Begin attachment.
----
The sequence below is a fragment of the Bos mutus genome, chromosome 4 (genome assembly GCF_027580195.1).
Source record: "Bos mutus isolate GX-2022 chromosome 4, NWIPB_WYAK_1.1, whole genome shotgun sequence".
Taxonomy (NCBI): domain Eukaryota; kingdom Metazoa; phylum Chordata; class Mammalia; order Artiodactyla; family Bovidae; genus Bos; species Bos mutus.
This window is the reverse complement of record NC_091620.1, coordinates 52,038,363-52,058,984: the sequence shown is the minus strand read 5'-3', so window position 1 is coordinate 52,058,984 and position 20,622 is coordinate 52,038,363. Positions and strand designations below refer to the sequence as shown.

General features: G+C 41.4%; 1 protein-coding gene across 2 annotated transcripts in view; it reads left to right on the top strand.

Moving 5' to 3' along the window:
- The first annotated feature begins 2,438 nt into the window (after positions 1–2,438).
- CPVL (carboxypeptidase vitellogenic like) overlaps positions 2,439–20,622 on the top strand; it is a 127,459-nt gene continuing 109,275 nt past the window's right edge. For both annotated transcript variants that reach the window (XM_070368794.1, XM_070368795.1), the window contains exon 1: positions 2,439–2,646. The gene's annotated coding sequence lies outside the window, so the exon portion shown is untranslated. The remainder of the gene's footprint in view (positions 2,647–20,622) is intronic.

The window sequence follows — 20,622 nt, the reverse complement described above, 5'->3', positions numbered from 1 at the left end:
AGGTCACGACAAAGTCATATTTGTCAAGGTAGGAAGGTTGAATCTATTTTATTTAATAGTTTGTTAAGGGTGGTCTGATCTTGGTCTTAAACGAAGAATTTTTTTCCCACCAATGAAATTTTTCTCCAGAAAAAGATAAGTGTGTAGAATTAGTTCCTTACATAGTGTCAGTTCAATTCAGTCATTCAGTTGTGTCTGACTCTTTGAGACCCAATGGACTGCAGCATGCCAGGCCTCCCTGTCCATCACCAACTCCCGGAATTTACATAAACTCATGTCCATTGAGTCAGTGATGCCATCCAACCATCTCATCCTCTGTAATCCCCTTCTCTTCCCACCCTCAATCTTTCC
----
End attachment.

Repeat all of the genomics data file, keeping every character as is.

The sequence below is a fragment of the Bos mutus genome, chromosome 4 (genome assembly GCF_027580195.1).
Source record: "Bos mutus isolate GX-2022 chromosome 4, NWIPB_WYAK_1.1, whole genome shotgun sequence".
Taxonomy (NCBI): domain Eukaryota; kingdom Metazoa; phylum Chordata; class Mammalia; order Artiodactyla; family Bovidae; genus Bos; species Bos mutus.
This window is the reverse complement of record NC_091620.1, coordinates 52,038,363-52,058,984: the sequence shown is the minus strand read 5'-3', so window position 1 is coordinate 52,058,984 and position 20,622 is coordinate 52,038,363. Positions and strand designations below refer to the sequence as shown.

General features: G+C 41.4%; 1 protein-coding gene across 2 annotated transcripts in view; it reads left to right on the top strand.

Moving 5' to 3' along the window:
- The first annotated feature begins 2,438 nt into the window (after positions 1–2,438).
- CPVL (carboxypeptidase vitellogenic like) overlaps positions 2,439–20,622 on the top strand; it is a 127,459-nt gene continuing 109,275 nt past the window's right edge. For both annotated transcript variants that reach the window (XM_070368794.1, XM_070368795.1), the window contains exon 1: positions 2,439–2,646. The gene's annotated coding sequence lies outside the window, so the exon portion shown is untranslated. The remainder of the gene's footprint in view (positions 2,647–20,622) is intronic.

The window sequence follows — 20,622 nt, the reverse complement described above, 5'->3', positions numbered from 1 at the left end:
AGGTCACGACAAAGTCATATTTGTCAAGGTAGGAAGGTTGAATCTATTTTATTTAATAGTTTGTTAAGGGTGGTCTGATCTTGGTCTTAAACGAAGAATTTTTTTCCCACCAATGAAATTTTTCTCCAGAAAAAGATAAGTGTGTAGAATTAGTTCCTTACATAGTGTCAGTTCAATTCAGTCATTCAGTTGTGTCTGACTCTTTGAGACCCAATGGACTGCAGCATGCCAGGCCTCCCTGTCCATCACCAACTCCCGGAATTTACATAAACTCATGTCCATTGAGTCAGTGATGCCATCCAACCATCTCATCCTCTGTAATCCCCTTCTCTTCCCACCCTCAATCTTTCC